Acute HIV infection (AHI) diagnosis, defined as the period between the appearance of HIV RNA and detectable HIV antibodies, as measured by western blot, continues to be a global challenge. Cohort studies in Europe and the Americas suggest that during AHI, the rate of HIV transmission is 26 times higher compared to chronic infection in sero-discordant couples , and account for up to 50% of new infections in MSM [2–5]. Mathematical modeling predicts that during AHI in a high-risk MSM cohort prior to initiation of antiretroviral therapy (ART), a patient on ART could cumulatively infect 65% less individuals over a 180-day period compared to one who is treatment-naïve . Another study with HIV-serodiscordant couples reported a reduction in HIV transmission if prevention interventions were performed during early HIV infection . An ongoing AHI study in Thailand demonstrated that patients treated with ART during AHI had a 14-fold reduction in HIV DNA in peripheral blood CD4+ T cells, implying a reduction in the HIV reservoir . A recent study in the simian immunodeficiency virus/rhesus macaque model is consistent with that seen in humans . Therefore, it has been argued that treatment should be initiated early following HIV infection, for clinical benefit and transmission prevention [10,11].
Fourth-generation (4thG) combination HIV antigen/antibody immunoassays have been used in Europe since 1997, and are increasingly used in Asia . The main goal of their development was to permit earlier detection of viral infection. The US Food and Drug Administration (FDA) approved the first 4thG immunoassay in June 2010. These assays, unlike the more routinely used second (2ndG) and third-generation (3rdG) immunoassays, detect not only antibodies but also HIV p24 antigen. It has been estimated that the use of 4thG immunoassay in the diagnosis of HIV infection has shortened the ‘window’ to diagnosis relative to 3rdG immunoassay by 4–15 days, depending on the test kit used [12–14].
Nucleic acid testing (NAT) has been proposed for even earlier detection of HIV infection. The US FDA has approved the Aptima NAT assay (Gen-Probe Inc., San Diego, California, USA) for the diagnosis of HIV infection in conjunction with other diagnostic tests, or independently, if repeat specimens are reactive. The Association of Public Health Laboratories and the US Centers for Disease Control have proposed the use of NAT (either with single or pooled specimens) for detecting AHI . Whereas the Aptima assay is currently not approved for pooled sample testing, studies have shown that pooling can detect HIV RNA in samples nonreactive with 4thG immunoassay [14,16,17]. The use of NAT on 4thG immunoassay nonreactive samples showed increased AHI case-detection rates, ranging from 12.7 to 46.6%, but was dependent on the 4thG immunoassay test kit used .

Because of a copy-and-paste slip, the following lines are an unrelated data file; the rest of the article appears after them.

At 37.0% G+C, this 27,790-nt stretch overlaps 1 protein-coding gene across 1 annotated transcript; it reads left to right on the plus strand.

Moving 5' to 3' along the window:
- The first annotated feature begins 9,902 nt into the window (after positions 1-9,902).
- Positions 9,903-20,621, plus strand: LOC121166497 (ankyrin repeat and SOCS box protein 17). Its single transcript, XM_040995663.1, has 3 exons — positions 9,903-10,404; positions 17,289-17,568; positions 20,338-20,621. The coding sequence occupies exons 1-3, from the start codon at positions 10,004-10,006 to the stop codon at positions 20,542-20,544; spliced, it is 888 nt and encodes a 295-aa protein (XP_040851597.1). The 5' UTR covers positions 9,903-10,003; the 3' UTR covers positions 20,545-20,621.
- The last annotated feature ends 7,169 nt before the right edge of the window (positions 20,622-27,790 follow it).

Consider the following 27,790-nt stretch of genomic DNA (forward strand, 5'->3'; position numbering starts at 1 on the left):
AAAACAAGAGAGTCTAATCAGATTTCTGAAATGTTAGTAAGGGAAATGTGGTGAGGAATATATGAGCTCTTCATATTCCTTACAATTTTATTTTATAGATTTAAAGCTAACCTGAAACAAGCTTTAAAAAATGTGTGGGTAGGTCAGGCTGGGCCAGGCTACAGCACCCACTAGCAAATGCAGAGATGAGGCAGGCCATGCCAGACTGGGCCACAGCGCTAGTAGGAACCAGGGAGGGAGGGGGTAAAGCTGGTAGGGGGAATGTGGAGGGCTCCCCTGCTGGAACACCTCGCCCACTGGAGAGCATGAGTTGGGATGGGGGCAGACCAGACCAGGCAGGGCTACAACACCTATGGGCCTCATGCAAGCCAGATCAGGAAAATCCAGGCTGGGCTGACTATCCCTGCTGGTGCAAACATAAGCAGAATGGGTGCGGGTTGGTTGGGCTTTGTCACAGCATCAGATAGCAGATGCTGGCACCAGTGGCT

Thailand is currently experiencing an explosive HIV epidemic in young MSM . Our aim was to identify AHI patients as early as possible to initiate ART for improved disease prognosis. We incorporated NAT as an additional platform to assess whether it would cost effectively increase the number of AHI cases detected relative to 4thG immunoassay. We describe the impact of NAT in combination with 4thG immunoassay on the diagnosis of AHI.
The Thai Red Cross AIDS Research Centre (TRCARC) is an anonymous HIV voluntary counseling and testing (VCT) center in Bangkok. Clients are provided a unique identifier at their first testing visit, which is retained for subsequent visits, and an optional self-administered demographic and risk-behavior questionnaire. Data and samples are stored without any personal identifiers. We previously reported on the demographics of the clientele at the TRCARC from 2006 to 2007. Clients were predominantly heterosexual (60%), with MSM representing 15% of the population, although they had the highest prevalence of HIV infection (25%) .
RV254/SEARCH 010 is a study conducted at the TRCARC, identifying AHI and offering immediate ART to patients. The study was approved by the Institutional Review Boards of Chulalongkorn University in Thailand and the Walter Reed Army Institute of Research in the United States. Samples from HIV-testing clients were screened (S01) to identify and enroll (V01) patients with AHI (clinicaltrials.gov identification numbers: NCT00796146 and NCT00796263) [8,21]. The current study was performed from June 2009 to February 2014.
The TRCARC standard HIV diagnostic algorithm incorporates 4thG immunoassay, but not NAT. The RV254/SEARCH 010 study expanded the algorithm to include NAT and additional immunoassays at S01 to detect AHI (Fig. 1). During the course of the study, three 4thG immunoassays (AxSYM HIV antigen/antibody Combo, Abbott Laboratories, Wiesbaden, Germany from June 2009 to December 2010; HIV Combi Assay, Roche Diagnostics, London, UK from January 2011 to June 2011; and the ARCHITECT HIV antigen/antibody Combo, Abbott Diagnostics, Delkenheim, Germany from July 2011 to February 2014) were used due to reagent supply issues or the manufacturer phasing out a test kit. These 4thG immunoassays use recombinant transmembrane protein and/or peptides to gp41 of HIV group M and O and detect HIV antigen by anti-p24 monoclonal antibody . Two of the three 4thG immunoassays used are reported to have a similar time delay in comparison to HIV NAT detection: AxSYM – 5.8 days, HIV ARCHITECT – 5.2 days, with the HIV Combi having a longer time interval of 7.8 days . Nonreactive 4thG immunoassay samples were pooled and screened by qualitative NAT (Fig. 1). Patients with reactive/nonreactive 4thG immunoassays or reactive 4thG immunoassays/nonreactive 3rdG enzyme immunoassay (EIA) (Genscreen HIV 1/2; Bio-Rad, Marnes la Coquette, France) or 2ndG EIA (Genetic Systems rLAV EIA; Bio-Rad Laboratories, Redmond, Washington, USA), replaced in 2013 with Avioq HIV-1 Microelisa (Avioq, Inc., Research Triangle Park, North Carolina, USA) and western blot (Genetic Systems HIV-1; Bio-Rad Laboratories) negative or indeterminate tests were contacted and requested to return to the TRCARC for a repeat blood draw within 10 days to confirm HIV infection and V01 with the identical assay platforms used at S01 (Figs 1 and 2). HIV p24 antigen assay (ABL Inc., Kensington, Maryland, USA) with a lower limit of detection of 3.1 pg/ml was performed on S01 and V01 samples, without immune-complex dissociation. Samples below the limit of detection were scored as 0 pg/ml p24 antigen for data analysis. Patients were further categorized using the Fiebig (F): FI, NAT+, p24antigen−, HIV IgM EIA−, western blot−; FII, NAT+, p24antigen+, HIV IgM EIA−, western blot−; FIII, NAT+, p24antigen+, HIV IgM EIA+, western blot−; FIV, NAT+, p24antigen+/−, HIV IgM+, western blot indeterminate; FV, NAT+, p24antigen+/−, HIV IgM+, western blot+ (without p31 band); FVI, NAT+, p24antigen+/−, HIV IgM+, western blot+ ; and 4thG – 4thG 1, NAT+/4thGimmunoassay−/3rdG immunoassay−; 4thG 2, NAT+/4thG immunoassay+/3rdG immunoassay−; 4thG 3, NAT+/4thG immunoassay+/3rdG immunoassay+/western blot− or indeterminate  staging systems for AHI. Patients were predominantly infected with CRF01_AE [8,20].